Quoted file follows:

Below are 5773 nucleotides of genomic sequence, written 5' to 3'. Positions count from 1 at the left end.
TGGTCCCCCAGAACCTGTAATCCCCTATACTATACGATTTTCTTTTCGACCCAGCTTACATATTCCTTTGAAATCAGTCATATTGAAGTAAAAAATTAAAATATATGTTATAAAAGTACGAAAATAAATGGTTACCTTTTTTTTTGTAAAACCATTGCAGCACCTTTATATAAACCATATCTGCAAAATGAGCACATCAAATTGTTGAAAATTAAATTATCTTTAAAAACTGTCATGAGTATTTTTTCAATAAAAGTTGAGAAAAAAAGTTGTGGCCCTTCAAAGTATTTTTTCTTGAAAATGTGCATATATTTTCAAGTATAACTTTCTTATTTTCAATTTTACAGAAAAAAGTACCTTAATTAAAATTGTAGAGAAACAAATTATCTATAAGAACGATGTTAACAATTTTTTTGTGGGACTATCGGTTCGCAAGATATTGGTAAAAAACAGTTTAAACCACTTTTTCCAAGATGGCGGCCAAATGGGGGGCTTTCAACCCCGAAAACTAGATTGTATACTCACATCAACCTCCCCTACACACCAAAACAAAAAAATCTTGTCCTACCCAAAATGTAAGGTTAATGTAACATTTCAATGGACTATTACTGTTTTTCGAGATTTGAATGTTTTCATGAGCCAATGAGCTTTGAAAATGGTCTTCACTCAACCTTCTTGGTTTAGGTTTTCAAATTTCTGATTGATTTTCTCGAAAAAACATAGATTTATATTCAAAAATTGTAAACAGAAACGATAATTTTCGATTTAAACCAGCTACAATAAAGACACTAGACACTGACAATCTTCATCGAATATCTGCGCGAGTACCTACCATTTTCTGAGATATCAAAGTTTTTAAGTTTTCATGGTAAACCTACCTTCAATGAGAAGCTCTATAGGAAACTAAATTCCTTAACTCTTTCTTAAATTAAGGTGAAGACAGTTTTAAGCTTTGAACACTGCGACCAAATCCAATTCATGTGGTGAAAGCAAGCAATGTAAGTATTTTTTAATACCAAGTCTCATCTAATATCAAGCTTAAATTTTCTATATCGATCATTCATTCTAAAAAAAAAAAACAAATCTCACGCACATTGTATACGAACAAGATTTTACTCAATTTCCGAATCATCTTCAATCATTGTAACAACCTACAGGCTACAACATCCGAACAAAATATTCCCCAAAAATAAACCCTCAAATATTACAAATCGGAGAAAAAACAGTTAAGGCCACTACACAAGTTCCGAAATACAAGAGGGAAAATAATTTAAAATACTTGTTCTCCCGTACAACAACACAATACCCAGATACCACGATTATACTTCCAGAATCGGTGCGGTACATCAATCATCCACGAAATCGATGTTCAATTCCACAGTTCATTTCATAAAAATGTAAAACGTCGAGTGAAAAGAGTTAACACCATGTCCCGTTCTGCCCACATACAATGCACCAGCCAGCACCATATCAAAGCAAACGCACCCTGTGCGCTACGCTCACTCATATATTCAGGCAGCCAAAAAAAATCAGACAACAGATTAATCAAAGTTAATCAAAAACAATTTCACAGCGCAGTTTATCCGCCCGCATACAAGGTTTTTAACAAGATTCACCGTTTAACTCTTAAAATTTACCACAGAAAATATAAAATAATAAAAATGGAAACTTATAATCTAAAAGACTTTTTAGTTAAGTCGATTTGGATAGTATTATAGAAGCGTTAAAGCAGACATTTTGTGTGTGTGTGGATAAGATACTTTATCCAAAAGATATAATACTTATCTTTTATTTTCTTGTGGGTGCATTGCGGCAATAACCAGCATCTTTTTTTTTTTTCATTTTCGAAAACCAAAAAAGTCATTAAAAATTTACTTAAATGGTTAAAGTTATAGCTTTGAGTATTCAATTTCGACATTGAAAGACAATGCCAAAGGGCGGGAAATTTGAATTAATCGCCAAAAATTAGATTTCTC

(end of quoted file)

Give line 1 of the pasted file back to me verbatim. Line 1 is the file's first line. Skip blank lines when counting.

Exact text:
Below are 5773 nucleotides of genomic sequence, written 5' to 3'. Positions count from 1 at the left end.